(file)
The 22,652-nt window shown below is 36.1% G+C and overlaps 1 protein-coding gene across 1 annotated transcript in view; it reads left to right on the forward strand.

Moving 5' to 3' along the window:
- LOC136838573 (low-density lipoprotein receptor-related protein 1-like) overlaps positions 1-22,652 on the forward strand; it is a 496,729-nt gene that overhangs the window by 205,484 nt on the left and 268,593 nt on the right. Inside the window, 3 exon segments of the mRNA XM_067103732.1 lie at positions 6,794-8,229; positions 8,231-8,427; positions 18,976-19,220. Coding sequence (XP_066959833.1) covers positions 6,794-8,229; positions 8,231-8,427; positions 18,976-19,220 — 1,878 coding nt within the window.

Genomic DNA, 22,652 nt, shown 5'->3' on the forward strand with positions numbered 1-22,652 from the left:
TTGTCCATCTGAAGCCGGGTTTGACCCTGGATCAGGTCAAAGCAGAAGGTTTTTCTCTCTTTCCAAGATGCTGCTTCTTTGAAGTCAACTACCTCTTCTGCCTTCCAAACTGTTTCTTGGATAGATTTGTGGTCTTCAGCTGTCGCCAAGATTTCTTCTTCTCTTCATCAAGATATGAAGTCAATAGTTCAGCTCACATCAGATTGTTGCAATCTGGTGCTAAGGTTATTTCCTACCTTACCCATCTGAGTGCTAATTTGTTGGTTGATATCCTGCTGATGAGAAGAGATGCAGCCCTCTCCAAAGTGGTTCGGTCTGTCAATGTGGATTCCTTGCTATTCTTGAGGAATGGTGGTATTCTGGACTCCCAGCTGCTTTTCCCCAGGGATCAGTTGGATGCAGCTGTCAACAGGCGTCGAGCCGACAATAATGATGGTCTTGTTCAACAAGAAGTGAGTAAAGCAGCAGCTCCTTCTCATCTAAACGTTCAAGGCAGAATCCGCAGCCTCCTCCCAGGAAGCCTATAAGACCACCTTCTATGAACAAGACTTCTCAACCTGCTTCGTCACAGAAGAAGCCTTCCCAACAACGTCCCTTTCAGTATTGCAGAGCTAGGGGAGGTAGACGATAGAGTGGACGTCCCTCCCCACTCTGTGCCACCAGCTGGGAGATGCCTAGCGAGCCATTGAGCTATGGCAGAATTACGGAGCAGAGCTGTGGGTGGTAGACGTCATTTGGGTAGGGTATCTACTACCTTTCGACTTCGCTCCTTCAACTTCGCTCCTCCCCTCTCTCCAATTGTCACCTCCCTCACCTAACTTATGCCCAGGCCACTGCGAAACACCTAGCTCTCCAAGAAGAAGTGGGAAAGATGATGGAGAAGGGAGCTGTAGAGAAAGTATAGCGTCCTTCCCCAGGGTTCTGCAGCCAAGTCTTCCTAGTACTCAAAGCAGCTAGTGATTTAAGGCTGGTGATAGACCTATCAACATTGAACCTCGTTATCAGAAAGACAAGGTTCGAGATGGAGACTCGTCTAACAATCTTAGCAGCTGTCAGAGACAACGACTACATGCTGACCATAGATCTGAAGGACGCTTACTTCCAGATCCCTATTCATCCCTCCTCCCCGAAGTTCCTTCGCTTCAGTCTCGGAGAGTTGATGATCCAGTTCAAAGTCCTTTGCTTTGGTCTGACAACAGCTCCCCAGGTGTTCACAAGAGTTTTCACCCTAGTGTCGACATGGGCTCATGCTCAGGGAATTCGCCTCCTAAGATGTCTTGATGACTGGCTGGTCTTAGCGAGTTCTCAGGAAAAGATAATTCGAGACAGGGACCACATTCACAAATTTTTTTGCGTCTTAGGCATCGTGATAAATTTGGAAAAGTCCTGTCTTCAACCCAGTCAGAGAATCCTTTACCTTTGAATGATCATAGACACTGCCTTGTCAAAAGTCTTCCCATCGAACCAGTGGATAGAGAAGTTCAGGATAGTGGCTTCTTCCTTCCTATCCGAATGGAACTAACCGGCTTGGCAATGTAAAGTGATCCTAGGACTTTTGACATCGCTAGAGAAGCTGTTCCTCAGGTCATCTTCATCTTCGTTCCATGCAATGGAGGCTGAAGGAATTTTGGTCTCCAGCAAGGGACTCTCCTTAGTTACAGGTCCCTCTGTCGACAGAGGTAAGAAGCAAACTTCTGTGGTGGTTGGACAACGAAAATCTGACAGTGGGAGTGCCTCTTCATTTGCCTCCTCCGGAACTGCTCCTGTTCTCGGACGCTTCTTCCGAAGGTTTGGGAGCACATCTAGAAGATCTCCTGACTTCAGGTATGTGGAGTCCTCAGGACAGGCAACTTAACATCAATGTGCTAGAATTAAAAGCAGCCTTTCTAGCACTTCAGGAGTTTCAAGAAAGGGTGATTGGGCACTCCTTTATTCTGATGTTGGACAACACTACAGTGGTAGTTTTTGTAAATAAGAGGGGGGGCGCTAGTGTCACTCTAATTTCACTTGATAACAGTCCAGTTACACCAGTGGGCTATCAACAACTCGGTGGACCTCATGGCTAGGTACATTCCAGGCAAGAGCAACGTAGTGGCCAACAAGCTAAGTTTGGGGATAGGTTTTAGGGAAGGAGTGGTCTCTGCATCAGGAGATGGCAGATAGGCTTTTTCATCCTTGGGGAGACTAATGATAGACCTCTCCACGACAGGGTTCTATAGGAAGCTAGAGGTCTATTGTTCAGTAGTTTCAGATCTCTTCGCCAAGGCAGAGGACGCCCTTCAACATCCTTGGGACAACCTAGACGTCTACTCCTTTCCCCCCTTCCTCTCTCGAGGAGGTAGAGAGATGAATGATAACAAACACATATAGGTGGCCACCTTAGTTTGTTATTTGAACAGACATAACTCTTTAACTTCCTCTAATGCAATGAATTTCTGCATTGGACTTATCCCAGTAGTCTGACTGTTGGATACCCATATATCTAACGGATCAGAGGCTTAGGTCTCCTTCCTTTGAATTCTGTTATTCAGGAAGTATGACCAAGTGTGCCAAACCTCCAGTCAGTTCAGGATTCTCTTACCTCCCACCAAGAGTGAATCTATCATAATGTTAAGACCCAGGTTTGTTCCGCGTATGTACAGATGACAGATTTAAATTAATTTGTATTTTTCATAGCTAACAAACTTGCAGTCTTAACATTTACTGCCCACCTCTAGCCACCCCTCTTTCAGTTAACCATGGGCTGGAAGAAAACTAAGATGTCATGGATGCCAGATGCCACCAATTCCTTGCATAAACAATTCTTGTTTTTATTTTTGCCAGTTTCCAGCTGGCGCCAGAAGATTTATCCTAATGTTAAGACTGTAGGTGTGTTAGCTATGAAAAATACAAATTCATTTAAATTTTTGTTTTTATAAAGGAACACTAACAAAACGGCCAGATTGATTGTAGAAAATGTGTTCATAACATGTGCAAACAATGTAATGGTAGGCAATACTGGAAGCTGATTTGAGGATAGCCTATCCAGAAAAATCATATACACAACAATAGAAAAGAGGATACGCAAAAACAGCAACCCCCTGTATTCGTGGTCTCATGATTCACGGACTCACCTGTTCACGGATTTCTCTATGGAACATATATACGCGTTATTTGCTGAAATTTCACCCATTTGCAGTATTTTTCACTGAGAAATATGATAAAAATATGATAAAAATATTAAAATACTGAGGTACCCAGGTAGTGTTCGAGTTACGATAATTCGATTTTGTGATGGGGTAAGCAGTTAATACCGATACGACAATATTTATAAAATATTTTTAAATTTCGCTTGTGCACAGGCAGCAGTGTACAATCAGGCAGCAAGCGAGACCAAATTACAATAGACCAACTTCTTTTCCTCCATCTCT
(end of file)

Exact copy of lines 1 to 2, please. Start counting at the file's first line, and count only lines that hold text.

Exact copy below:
The 22,652-nt window shown below is 36.1% G+C and overlaps 1 protein-coding gene across 1 annotated transcript in view; it reads left to right on the forward strand.

Moving 5' to 3' along the window: